Personally I prefer a girlfriend not to have a husband. An Irish-American seaman Michael O’Hara (Orson Welles) becomes involved in a complex murder plot when he is hired by renowned criminal lawyer Arthur Bannister (Everett Sloan) to work on a yacht after rescuing the man’s wife Elsa (Rita Hayworth) from a disturbing attack in Central Park NYC. He soon finds himself implicated in the murder, despite his innocence. The film is best remembered for the climactic hall of mirrors scene with a shoot out amidst shards of shattering glass…. Orson Welles’ adaptation (with uncredited help from William Castle, Charles Lederer and Fletcher Markle) of a novel by Sherwood King was so confusing that Columbia boss Harry Cohn offered a reward to anyone who could make head or tail of it. Somebody please tell me what it’s about! But the plot of this murder mystery pastiche is hardly the point: it’s a gorgeously shot tongue in cheek meditation on the games men and women play. Sometimes they wind up in murder. The narration is crucial. The hall of mirrors scene is justly famous. Shot by Charles Lawton (and Rudolph Maté and Joseph Walker) with the yachting scenes done on Errol Flynn’s Zaca, this is the one where Hayworth’s fiery locks were shorn into a shockingly short blonde bob and Welles sports a cod Oirish accent presumably culled from his days at Dublin’s Gate Theatre. Mad, strange and blacker than black, this is all about shadows and deception and imagery and set-pieces. Stunningly edited by Viola Lawrence. I never make my mind up about anything until it’s over and done with.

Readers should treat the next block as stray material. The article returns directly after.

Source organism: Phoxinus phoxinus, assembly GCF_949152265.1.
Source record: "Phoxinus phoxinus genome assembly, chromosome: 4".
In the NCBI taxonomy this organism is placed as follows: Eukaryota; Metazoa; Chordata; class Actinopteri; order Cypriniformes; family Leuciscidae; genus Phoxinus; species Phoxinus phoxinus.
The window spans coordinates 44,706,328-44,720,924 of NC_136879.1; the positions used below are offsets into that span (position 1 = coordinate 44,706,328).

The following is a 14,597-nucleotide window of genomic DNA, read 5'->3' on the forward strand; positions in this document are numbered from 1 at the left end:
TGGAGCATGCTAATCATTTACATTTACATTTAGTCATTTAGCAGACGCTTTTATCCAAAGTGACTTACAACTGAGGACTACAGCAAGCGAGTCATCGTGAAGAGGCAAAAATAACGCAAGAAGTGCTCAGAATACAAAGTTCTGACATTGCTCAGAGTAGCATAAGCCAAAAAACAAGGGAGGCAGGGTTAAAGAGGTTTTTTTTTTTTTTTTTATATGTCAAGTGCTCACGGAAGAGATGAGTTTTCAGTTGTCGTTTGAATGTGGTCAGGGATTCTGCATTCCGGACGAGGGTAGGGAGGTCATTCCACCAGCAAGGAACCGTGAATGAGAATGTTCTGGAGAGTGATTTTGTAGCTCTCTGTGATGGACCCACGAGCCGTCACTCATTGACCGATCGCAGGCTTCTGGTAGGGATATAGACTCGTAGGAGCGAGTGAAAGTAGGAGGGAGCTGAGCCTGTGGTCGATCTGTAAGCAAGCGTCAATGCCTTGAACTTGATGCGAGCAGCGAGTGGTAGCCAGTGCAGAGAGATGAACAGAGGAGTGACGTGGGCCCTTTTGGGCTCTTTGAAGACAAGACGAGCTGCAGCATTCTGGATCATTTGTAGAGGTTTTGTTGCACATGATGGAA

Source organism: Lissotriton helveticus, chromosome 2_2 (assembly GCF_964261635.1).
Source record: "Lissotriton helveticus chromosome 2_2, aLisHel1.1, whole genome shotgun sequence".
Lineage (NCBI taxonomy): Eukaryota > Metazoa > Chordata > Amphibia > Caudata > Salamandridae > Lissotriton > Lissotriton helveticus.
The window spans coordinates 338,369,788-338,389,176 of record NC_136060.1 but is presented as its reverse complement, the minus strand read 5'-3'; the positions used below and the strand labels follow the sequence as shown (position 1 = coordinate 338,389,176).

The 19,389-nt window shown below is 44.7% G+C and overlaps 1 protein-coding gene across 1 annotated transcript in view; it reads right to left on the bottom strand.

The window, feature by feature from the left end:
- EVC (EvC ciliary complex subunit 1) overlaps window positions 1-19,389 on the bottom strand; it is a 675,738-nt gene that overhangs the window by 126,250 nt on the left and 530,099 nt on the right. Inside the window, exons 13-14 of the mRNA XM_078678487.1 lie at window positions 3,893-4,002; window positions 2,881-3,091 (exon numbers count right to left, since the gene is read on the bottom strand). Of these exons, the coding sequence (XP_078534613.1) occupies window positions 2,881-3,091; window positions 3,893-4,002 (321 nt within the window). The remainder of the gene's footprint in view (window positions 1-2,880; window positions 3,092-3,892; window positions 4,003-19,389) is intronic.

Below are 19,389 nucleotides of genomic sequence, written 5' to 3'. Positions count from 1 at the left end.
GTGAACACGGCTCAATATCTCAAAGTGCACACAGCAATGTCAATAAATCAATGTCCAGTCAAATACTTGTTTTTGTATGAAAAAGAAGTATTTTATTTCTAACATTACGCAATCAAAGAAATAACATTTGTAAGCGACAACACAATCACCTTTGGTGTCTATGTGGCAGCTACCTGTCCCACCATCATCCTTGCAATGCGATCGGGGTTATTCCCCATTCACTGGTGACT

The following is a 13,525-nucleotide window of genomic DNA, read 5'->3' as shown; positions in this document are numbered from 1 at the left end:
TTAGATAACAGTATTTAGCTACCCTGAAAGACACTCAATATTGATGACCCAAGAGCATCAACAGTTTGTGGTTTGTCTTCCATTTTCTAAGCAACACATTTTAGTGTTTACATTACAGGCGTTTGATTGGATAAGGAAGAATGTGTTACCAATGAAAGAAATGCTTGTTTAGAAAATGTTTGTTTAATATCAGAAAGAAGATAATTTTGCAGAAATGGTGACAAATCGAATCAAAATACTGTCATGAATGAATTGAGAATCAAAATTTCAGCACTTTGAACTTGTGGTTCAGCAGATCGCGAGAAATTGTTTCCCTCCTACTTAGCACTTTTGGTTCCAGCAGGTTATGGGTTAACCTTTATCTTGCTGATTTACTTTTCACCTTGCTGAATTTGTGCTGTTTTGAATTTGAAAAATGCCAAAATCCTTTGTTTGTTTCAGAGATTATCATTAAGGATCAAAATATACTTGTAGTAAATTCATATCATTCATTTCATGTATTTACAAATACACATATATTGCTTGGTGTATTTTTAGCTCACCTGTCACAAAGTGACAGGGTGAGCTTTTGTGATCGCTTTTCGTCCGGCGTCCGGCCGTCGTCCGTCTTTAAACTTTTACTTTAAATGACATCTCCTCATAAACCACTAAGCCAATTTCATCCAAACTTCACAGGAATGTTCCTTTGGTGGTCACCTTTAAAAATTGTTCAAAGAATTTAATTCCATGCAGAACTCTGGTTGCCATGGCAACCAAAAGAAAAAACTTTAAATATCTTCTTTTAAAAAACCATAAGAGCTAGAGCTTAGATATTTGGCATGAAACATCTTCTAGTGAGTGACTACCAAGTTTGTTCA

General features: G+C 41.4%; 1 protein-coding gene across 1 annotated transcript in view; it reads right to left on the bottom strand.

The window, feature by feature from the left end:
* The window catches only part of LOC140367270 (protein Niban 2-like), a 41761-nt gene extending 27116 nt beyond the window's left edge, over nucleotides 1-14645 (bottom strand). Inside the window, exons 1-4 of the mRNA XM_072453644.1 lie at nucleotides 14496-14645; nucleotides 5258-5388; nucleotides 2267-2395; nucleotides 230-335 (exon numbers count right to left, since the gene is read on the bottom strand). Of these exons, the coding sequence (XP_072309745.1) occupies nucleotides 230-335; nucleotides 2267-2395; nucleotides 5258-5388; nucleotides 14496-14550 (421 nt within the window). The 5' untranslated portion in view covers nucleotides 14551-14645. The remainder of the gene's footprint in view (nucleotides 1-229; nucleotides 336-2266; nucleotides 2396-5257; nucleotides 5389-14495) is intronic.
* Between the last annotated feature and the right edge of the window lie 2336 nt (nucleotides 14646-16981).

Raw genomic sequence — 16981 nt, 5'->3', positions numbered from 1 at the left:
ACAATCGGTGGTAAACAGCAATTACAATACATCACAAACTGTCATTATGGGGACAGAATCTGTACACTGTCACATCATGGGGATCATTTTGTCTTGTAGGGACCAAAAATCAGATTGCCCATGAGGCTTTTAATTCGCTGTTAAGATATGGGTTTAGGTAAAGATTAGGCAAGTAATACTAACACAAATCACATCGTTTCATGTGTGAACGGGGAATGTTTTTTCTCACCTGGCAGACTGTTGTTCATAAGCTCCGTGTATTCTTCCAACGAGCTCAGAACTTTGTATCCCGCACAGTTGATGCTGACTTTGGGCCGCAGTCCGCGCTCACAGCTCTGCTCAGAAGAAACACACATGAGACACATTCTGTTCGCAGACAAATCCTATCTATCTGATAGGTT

My great aunt Louise very nearly had a man’s mind. She also very nearly had a man’s moustache. Anthology dramatization of three short stories by W. Somerset Maugham. The Ant and the Grasshopper: Tom (Nigel Patrick) is a thorn in the side of his diligent brother George (Roland Culver) but a chance meeting with a wealthy woman changes everything. Directed by Pat Jackson and adapted by T.E.B. Clarke. Winter Cruise: Miss Reid (Kay Walsh) is boring her fellow cruise ship passengers with incessant talking, so led by the captain (Noel Purcell) they set her up on a date with a handsome steward (Jacques Francois) that has surprising consequences for everyone. Directed by Anthony Pelissier and adapted by Arthur Macrae. Gigolo and Gigolette: Stella (Glynis Johns) and her husband Syd (Terence Morgan) are professional daredevils, but her worries about the future upon meeting two old troupers with a similarly dangerous act prompt her to risk it all at the casino in Monte Carlo. Directed by Harold French and adapted by Eric Ambler. I’ve always had a taste for Maugham’s stories and this is a pleasingly piquant collection, each introduced by the man himself from Villa La Mauresque, his home on the Riviera, where some of the action is set. Each story has a different rhythm and tone and yet they all coalesce into a solid whole with the obligatory (and rather unexpected) twist ending, giving Glynis Johns one of the best of her early roles. This was the third of a trilogy of films based on Maugham’s stories and it’s a treat.